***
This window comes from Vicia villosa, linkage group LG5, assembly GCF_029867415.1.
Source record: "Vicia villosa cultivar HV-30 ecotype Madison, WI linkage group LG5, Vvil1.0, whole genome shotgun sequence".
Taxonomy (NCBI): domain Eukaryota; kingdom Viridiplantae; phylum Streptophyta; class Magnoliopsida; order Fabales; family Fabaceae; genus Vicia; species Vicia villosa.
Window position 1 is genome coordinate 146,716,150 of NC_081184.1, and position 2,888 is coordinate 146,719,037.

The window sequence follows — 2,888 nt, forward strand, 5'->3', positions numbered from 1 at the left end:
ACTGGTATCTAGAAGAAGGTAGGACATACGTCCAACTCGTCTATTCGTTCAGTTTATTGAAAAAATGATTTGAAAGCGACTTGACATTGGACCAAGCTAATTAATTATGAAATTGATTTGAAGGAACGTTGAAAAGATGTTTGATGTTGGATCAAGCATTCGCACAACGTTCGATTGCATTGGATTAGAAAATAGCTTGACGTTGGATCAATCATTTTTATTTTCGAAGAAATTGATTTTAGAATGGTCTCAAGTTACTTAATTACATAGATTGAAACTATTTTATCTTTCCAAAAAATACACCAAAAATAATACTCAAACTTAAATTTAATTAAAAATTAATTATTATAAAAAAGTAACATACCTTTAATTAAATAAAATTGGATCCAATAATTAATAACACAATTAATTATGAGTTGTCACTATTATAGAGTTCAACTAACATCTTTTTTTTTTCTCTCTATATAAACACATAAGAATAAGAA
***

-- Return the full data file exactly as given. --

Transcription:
This window comes from Vicia villosa, linkage group LG5, assembly GCF_029867415.1.
Source record: "Vicia villosa cultivar HV-30 ecotype Madison, WI linkage group LG5, Vvil1.0, whole genome shotgun sequence".
Taxonomy (NCBI): domain Eukaryota; kingdom Viridiplantae; phylum Streptophyta; class Magnoliopsida; order Fabales; family Fabaceae; genus Vicia; species Vicia villosa.
Window position 1 is genome coordinate 146,716,150 of NC_081184.1, and position 2,888 is coordinate 146,719,037.

The window sequence follows — 2,888 nt, forward strand, 5'->3', positions numbered from 1 at the left end:
ACTGGTATCTAGAAGAAGGTAGGACATACGTCCAACTCGTCTATTCGTTCAGTTTATTGAAAAAATGATTTGAAAGCGACTTGACATTGGACCAAGCTAATTAATTATGAAATTGATTTGAAGGAACGTTGAAAAGATGTTTGATGTTGGATCAAGCATTCGCACAACGTTCGATTGCATTGGATTAGAAAATAGCTTGACGTTGGATCAATCATTTTTATTTTCGAAGAAATTGATTTTAGAATGGTCTCAAGTTACTTAATTACATAGATTGAAACTATTTTATCTTTCCAAAAAATACACCAAAAATAATACTCAAACTTAAATTTAATTAAAAATTAATTATTATAAAAAAGTAACATACCTTTAATTAAATAAAATTGGATCCAATAATTAATAACACAATTAATTATGAGTTGTCACTATTATAGAGTTCAACTAACATCTTTTTTTTTTCTCTCTATATAAACACATAAGAATAAGAA